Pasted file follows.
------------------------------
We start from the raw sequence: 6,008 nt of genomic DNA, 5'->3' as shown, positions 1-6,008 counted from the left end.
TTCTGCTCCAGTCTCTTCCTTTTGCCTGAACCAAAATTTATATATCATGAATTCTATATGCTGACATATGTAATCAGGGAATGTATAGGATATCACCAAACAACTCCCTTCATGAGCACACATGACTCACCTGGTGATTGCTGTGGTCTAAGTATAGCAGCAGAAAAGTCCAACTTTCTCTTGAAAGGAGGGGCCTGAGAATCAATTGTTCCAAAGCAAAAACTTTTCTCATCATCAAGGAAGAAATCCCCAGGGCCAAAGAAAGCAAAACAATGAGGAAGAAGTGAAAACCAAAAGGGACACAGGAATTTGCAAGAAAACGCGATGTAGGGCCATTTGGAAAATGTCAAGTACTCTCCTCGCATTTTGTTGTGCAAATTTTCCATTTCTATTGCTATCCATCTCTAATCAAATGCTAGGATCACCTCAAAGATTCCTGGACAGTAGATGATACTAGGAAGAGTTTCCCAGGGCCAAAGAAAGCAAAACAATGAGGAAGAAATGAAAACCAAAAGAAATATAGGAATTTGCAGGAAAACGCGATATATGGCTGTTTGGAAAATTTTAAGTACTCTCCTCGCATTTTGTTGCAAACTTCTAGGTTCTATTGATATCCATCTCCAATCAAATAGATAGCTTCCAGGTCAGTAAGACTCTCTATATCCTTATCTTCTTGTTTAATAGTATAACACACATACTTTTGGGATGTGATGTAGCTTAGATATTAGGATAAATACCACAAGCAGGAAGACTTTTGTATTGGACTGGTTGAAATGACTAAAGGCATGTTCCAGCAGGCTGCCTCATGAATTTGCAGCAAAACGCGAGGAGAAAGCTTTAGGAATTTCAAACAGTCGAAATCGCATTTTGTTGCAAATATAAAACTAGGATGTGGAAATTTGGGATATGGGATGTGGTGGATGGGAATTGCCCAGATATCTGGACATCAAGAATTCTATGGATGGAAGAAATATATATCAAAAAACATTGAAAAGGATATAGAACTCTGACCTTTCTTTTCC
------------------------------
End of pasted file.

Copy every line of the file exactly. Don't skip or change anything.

We start from the raw sequence: 6,008 nt of genomic DNA, 5'->3' as shown, positions 1-6,008 counted from the left end.
TTCTGCTCCAGTCTCTTCCTTTTGCCTGAACCAAAATTTATATATCATGAATTCTATATGCTGACATATGTAATCAGGGAATGTATAGGATATCACCAAACAACTCCCTTCATGAGCACACATGACTCACCTGGTGATTGCTGTGGTCTAAGTATAGCAGCAGAAAAGTCCAACTTTCTCTTGAAAGGAGGGGCCTGAGAATCAATTGTTCCAAAGCAAAAACTTTTCTCATCATCAAGGAAGAAATCCCCAGGGCCAAAGAAAGCAAAACAATGAGGAAGAAGTGAAAACCAAAAGGGACACAGGAATTTGCAAGAAAACGCGATGTAGGGCCATTTGGAAAATGTCAAGTACTCTCCTCGCATTTTGTTGTGCAAATTTTCCATTTCTATTGCTATCCATCTCTAATCAAATGCTAGGATCACCTCAAAGATTCCTGGACAGTAGATGATACTAGGAAGAGTTTCCCAGGGCCAAAGAAAGCAAAACAATGAGGAAGAAATGAAAACCAAAAGAAATATAGGAATTTGCAGGAAAACGCGATATATGGCTGTTTGGAAAATTTTAAGTACTCTCCTCGCATTTTGTTGCAAACTTCTAGGTTCTATTGATATCCATCTCCAATCAAATAGATAGCTTCCAGGTCAGTAAGACTCTCTATATCCTTATCTTCTTGTTTAATAGTATAACACACATACTTTTGGGATGTGATGTAGCTTAGATATTAGGATAAATACCACAAGCAGGAAGACTTTTGTATTGGACTGGTTGAAATGACTAAAGGCATGTTCCAGCAGGCTGCCTCATGAATTTGCAGCAAAACGCGAGGAGAAAGCTTTAGGAATTTCAAACAGTCGAAATCGCATTTTGTTGCAAATATAAAACTAGGATGTGGAAATTTGGGATATGGGATGTGGTGGATGGGAATTGCCCAGATATCTGGACATCAAGAATTCTATGGATGGAAGAAATATATATCAAAAAACATTGAAAAGGATATAGAACTCTGACCTTTCTTTTCC